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Dracohodin perochlorate

$178

  • Brand : BIOFRON

  • Catalogue Number : BF-D1017

  • Specification : 98%

  • CAS number : 125536-25-6

  • Formula : C17H15ClO7

  • Molecular Weight : 366.75

  • PUBCHEM ID : 74787691

  • Volume : 20mg

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Quantity
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Catalogue Number

BF-D1017

Analysis Method

HPLC,NMR,MS

Specification

98%

Storage

2-8°C

Molecular Weight

366.75

Appearance

Orange crystalline powder

Botanical Source

herbs of Daemonorops draco Bl.

Structure Type

Flavonoids

Category

Standards;Natural Pytochemical;API

SMILES

CC1=C(C2=C(C=C1O)[O+]=C(C=C2)C3=CC=CC=C3)OC.[O-]Cl(=O)(=O)=O

Synonyms

Dracorhodin perochlorate/7-Hydroxy-5-methoxy-6-methyl-2-phenylchromenium perchlorate

IUPAC Name

5-methoxy-6-methyl-2-phenylchromenylium-7-ol;perchlorate

Density

Solubility

Soluble in Chloroform,Dichloromethane,Ethyl Acetate,DMSO,Acetone,etc.

Flash Point

Boiling Point

Melting Point

InChl

InChI=1S/C17H14O3.ClHO4/c1-11-14(18)10-16-13(17(11)19-2)8-9-15(20-16)12-6-4-3-5-7-12;2-1(3,4)5/h3-10H,1-2H3;(H,2,3,4,5)

InChl Key

KRTYZFUODYMZPG-UHFFFAOYSA-N

WGK Germany

RID/ADR

HS Code Reference

2938900000

Personal Projective Equipment

Correct Usage

For Reference Standard and R&D, Not for Human Use Directly.

Meta Tag

provides coniferyl ferulate(CAS#:125536-25-6) MSDS, density, melting point, boiling point, structure, formula, molecular weight etc. Articles of coniferyl ferulate are included as well.>> amp version: coniferyl ferulate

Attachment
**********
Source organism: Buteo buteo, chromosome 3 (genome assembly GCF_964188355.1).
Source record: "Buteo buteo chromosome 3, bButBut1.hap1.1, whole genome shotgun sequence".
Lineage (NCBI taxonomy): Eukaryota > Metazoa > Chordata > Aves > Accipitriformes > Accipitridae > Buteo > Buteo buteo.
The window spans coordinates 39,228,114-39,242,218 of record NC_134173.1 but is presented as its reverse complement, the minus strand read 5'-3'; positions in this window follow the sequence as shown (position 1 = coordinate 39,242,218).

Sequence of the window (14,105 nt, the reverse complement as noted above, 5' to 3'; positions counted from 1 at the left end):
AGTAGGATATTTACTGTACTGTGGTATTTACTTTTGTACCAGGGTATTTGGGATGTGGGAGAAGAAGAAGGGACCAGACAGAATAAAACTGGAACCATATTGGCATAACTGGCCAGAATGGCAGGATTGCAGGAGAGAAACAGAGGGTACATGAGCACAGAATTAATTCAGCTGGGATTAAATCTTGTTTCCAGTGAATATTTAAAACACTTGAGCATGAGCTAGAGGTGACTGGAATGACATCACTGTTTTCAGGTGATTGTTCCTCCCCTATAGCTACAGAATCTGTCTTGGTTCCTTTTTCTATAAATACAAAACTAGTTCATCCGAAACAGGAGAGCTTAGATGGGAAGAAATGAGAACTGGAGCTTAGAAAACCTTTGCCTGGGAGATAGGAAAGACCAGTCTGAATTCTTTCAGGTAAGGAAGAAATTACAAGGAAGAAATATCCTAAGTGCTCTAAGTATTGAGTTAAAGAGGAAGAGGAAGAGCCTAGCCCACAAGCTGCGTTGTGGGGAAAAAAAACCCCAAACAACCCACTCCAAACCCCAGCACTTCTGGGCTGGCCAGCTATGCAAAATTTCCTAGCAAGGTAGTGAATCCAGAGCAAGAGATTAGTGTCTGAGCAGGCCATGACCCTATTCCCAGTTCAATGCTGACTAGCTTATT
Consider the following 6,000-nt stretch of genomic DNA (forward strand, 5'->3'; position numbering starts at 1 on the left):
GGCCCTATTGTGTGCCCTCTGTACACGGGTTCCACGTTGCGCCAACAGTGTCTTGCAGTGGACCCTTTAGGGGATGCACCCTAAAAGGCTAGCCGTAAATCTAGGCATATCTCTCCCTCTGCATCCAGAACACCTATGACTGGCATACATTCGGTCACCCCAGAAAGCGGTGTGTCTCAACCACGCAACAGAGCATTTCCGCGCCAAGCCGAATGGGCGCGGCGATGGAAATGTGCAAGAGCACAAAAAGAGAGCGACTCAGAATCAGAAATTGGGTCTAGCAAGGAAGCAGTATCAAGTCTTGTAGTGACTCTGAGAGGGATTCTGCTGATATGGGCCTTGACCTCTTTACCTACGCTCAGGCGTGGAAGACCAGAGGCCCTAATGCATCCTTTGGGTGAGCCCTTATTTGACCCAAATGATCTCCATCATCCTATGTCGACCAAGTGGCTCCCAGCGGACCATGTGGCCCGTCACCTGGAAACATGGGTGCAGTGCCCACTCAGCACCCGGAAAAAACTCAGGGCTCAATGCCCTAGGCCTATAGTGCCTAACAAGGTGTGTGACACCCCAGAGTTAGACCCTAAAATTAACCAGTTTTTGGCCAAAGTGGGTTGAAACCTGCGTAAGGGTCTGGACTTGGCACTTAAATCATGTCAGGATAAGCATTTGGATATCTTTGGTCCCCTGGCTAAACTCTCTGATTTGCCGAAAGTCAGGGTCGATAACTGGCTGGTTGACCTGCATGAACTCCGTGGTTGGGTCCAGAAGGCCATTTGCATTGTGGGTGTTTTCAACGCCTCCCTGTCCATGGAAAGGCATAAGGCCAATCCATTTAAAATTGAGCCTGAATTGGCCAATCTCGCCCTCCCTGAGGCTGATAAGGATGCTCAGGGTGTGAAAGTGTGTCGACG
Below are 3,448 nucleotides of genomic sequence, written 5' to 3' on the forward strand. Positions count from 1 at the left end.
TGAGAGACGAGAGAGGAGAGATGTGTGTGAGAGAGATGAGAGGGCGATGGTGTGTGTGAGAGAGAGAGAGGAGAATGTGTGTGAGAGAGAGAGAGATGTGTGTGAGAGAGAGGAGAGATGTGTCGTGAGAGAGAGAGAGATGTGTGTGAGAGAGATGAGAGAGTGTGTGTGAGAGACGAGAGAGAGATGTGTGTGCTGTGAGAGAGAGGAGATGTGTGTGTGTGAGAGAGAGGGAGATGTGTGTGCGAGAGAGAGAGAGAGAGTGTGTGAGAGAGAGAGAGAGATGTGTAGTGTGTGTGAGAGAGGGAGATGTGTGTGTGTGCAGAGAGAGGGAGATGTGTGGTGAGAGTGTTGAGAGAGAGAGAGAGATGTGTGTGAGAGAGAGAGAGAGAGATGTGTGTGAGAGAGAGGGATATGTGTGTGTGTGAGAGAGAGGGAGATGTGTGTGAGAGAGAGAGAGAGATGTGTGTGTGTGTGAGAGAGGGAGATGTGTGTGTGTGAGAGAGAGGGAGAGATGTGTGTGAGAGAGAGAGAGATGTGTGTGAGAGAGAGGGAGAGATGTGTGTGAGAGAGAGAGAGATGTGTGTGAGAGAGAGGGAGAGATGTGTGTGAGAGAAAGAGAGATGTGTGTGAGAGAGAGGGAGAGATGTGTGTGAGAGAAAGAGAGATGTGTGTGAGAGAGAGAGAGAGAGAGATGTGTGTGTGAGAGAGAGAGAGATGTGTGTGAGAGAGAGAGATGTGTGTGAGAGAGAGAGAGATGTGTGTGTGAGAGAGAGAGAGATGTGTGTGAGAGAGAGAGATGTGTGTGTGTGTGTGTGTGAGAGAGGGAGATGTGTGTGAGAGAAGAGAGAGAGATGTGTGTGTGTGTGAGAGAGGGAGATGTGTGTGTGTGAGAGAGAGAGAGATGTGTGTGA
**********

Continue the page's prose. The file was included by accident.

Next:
PMID

20539756

Abstract

Background
Among the hundreds of genes encoding miRNAs in plants reported, much more were predicted by numerous computational methods. However, unlike protein-coding genes defined by start and stop codons, the ends of miRNA molecules do not have characteristics that can be used to define the mature miRNAs exactly, which made computational miRNA prediction methods often cannot predict the accurate location of the mature miRNA in a precursor with nucleotide-level precision. To our knowledge, there haven’t been reports about comprehensive strategies determining the precise sequences, especially two termini, of these miRNAs.

Methods
In this study, we report an efficient method to determine the precise sequences of computationally predicted microRNAs (miRNAs) that combines miRNA-enriched library preparation, two specific 5′ and 3′ miRNA RACE (miR-RACE) PCR reactions, and sequence-directed cloning, in which the most challenging step is the two specific gene specific primers designed for the two RACE reactions. miRNA-mediated mRNA cleavage by RLM-5′ RACE and sequencing were carried out to validate the miRNAs detected. Real-time PCR was used to analyze the expression of each miRNA.

Results
The efficiency of this newly developed method was validated using nine trifoliate orange (Poncirus trifoliata) miRNAs predicted computationally. The miRNAs computationally identified were validated by miR-RACE and sequencing. Quantitative analysis showed that they have variable expression. Eight target genes have been experimentally verified by detection of the miRNA-mediated mRNA cleavage in Poncirus trifoliate.

Conclusion
The efficient and powerful approach developed herein can be successfully used to validate the sequences of miRNAs, especially the termini, which depict the complete miRNA sequence in the computationally predicted precursor.

Title

MiR-RACE, a New Efficient Approach to Determine the Precise Sequences of Computationally Identified Trifoliate Orange (Poncirus trifoliata) MicroRNAs

Author

Changnian Song, 1 Jinggui Fang, 1 , * Chen Wang, 1 Lei Guo, 1 Kibet Korir Nicholas, 1 and Zhengqiang Ma 2

Publish date

2010 Jun 7.

PMID

24454966

Abstract